Congratulations and thanks, to Dr. Dan Foster and the YMCA

Dr. Dan Foster of Charleston is winner of the 2018 Spirit of the Valley Award, given by the YMCA of Kanawha Valley.

Dr. Dan Foster of Charleston was recognized by the YMCA with the 2018 Spirit of the Valley Award for his four decades of work in health care and public service in the Kanawha Valley.

The award comes with a donation, made in the recipient’s name, to a non-profit organization chosen by the recipient. Dr. Foster chose Read Aloud West Virginia.

In his remarks at the award luncheon, Dr. Foster talked about his mother and how she shared her love of reading with him. He pointed out that both the YMCA and Read Aloud have an impact on the lives of children.

Read Aloud West Virginia seeks to improve West Virginia’s literacy rates and educational attainment by motivating children to WANT to read. Read Aloud’s research based programs — Volunteer Readers, Book Distribution, Public Education and Classroom Enrichment — put books in the hands and on the minds of West Virginia’s children.

The 501(c)(3) organization also raises community awareness regarding the importance of reading to children from infancy into adolescence and the value of providing children with a print-rich environment. During the past school year, Read Aloud distributed more than 8,300 books and placed 1,113 volunteers in over 1,652 classrooms across 30 counties in West Virginia.

These volunteers serve as live commercials for reading. The readers are also important role models who allow children to experience the joy of reading and, in so doing, motivate them to become proficient readers. Once equipped with this essential skill, students experience more success in all subject areas and are better prepared for a promising future. Students who develop good reading skills tend to go further in school, to have higher lifetime earnings and even to enjoy better health.

Read Aloud thanks the YMCA for recognizing Dr. Dan Foster’s service and commitment to the Kanawha Valley. The organization is tremendously grateful to be allowed to share in Dr. Foster’s honor as his non-profit designee. Recognition from those so dedicated and accomplished as Dr. Foster and the YMCA strengthens our own commitment to serving our mission in the Kanawha Valley.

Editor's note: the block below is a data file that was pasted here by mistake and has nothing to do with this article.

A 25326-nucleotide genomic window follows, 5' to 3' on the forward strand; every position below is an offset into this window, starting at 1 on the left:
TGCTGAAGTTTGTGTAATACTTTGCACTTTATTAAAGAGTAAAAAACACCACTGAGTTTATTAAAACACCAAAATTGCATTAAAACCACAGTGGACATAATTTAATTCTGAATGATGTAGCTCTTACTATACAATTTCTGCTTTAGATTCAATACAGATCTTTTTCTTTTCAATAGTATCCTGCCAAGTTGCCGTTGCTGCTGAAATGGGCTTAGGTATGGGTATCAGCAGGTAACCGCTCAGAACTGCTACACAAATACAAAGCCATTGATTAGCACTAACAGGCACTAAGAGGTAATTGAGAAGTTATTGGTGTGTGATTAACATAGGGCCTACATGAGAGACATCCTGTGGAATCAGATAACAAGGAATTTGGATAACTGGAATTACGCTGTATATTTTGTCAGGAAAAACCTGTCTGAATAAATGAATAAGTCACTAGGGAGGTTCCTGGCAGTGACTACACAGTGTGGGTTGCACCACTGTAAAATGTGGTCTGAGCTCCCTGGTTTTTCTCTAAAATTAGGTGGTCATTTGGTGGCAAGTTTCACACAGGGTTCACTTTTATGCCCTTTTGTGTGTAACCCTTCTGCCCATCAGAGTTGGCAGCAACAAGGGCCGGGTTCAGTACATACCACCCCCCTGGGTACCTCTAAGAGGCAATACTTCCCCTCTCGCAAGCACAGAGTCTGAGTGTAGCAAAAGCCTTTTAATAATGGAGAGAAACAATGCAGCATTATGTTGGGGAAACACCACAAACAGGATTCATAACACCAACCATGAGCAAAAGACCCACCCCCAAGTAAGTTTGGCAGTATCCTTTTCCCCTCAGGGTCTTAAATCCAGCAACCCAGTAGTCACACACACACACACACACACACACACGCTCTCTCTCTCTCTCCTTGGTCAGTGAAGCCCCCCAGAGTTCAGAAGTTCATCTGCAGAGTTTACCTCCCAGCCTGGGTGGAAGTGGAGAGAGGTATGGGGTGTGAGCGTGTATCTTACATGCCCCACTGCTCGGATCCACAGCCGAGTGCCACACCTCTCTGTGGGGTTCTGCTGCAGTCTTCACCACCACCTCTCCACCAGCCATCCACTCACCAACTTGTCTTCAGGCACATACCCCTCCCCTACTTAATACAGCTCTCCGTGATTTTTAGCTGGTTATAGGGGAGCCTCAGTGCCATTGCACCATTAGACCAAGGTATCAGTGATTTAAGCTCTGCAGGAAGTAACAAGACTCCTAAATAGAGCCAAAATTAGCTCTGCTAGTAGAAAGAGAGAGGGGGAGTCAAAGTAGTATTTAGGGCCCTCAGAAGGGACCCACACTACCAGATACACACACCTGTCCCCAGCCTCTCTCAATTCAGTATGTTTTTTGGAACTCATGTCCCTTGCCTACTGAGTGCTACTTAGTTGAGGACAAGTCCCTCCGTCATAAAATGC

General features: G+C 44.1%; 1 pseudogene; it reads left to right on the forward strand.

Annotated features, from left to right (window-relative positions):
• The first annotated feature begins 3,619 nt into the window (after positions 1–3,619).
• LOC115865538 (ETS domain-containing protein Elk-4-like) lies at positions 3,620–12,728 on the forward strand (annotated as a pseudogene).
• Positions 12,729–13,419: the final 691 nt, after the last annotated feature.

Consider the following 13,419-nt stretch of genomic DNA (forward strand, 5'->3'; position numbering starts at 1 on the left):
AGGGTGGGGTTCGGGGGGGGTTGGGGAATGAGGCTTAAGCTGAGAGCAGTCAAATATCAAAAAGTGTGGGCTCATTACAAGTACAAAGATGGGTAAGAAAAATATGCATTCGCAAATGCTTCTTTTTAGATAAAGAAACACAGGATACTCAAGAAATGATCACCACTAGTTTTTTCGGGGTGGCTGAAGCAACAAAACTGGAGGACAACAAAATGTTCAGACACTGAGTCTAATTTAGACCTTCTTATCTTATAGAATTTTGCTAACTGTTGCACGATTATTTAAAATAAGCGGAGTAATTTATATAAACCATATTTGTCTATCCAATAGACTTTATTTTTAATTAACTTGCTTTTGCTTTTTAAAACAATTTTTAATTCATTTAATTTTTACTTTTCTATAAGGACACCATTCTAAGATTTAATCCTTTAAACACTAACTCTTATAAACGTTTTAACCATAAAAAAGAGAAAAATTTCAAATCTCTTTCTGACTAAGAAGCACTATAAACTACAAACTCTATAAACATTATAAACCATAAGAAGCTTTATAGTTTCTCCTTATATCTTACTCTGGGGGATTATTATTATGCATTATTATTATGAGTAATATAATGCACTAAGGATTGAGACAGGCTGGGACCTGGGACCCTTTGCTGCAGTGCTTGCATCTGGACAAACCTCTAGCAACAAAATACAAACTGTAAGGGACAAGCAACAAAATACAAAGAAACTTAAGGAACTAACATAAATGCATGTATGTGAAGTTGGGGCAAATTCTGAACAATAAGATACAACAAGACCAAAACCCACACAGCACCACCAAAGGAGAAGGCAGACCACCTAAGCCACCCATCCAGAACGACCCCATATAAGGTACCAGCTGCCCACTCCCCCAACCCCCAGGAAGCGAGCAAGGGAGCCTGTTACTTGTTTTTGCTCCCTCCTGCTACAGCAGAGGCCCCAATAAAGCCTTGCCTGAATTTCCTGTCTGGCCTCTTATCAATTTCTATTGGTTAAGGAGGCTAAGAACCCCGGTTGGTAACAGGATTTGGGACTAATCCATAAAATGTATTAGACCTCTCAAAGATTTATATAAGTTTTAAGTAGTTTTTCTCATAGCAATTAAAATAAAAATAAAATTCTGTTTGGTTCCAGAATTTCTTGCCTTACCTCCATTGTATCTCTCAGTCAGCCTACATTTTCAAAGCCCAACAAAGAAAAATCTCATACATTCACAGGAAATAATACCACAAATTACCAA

Among the many congratulatory messages compiled for the booklet printed for the August award ceremony was this one from the John L. and Maude H. Dickinson Family:

“Thank you for making West Virginia your home and for making our community a better place to live.”


NGK supports Read Aloud, local communities

NGK Spark Plugs (U.S.A.), Inc. recently announced they will become a corporate sponsor of Read Aloud West Virginia. A $3,000 contribution in 2015 is the first in what is anticipated to be a multi-year partnership.

The company joins ECA and BrickStreet as ongoing sponsors.

“NGK is proud to partner with Read Aloud West Virginia in an effort to increase reading capability in our schools,” said NGK Senior Vice President of Manufacturing Bob Pepper.

“High education standards are critical to the success of our state,” Pepper continued, “and Read Aloud WV’s program is vital to that effort.”

Read Aloud Executive Director Mary Kay Bond noted the donation is both a show of support for Read Aloud and a clear indicator of the company’s dedication to the well-being of West Virginia’s communities.

“NGK’s corporate partnership enables us to continue our efforts to build program consistency around the state. It also underscores the company’s commitment to the citizens of West Virginia,” noted Bond.

Read Aloud WV is very grateful to NGK for their vote of confidence.


Family honors patriarch’s love of reading, golf

The Paul Fox Memorial Foundation has given Read Aloud West Virginia $4,000, which the Fox family raised at its Memorial Golf Tournament in May. The family started the event in memory of Paul Fox, who was an avid golfer. He also was an avid reader, a trait that influenced future generations of the Fox family and ultimately resulted in their gift to Read Aloud.

The event attracted 112 players. BrickStreet was the lead sponsor.

Son-in-law David Walker explained, “Paul was an avid golfer. He got me into golf. He also was an avid reader. He was not a college person, but he was an unbelievable reader. It rubbed off on my girls. My oldest daughter Kinsey went into philosophy (an area of strong interest for Fox.)” She joined Teach for America and now is pursuing a degree in education policy at Vanderbilt University.

Walker, who has a degree in education, read aloud in his daughters’ classrooms for 10 or 12 years at Richmond Elementary in Charleston, and he is occasionally asked back to read even now. The teachers need men to serve as reading role models, he said.

Walker’s wife, Kathleen, and daughters Kinsey and Karley all have been volunteer readers and attended Seuss-A-Palooza events at BrickStreet, where Walker is employed as a safety and loss consultant, and then Read-A-Palooza at Paterno’s at the Park in Charleston.

That exposure led Kinsey to ask her father, “Why don’t we make a donation to Read Aloud West Virginia?” which they did.

The importance of a strong grandparent-parent-child connection exemplified by the Fox-Walker family is one that Read Aloud emphasizes through its parent education program, Director Mary Kay Bond said. Parents and grandparents remain the primary influence in creating lifelong readers.

“That is a crucial link,” she said. She plans to expand Read Aloud’s efforts in this area with physicians and the WIC (Women, Infants and Children) program.

“The Fox contribution is an incredible gift,” Bond said. “It gives us flexibility to more easily tailor programs to chapter needs.”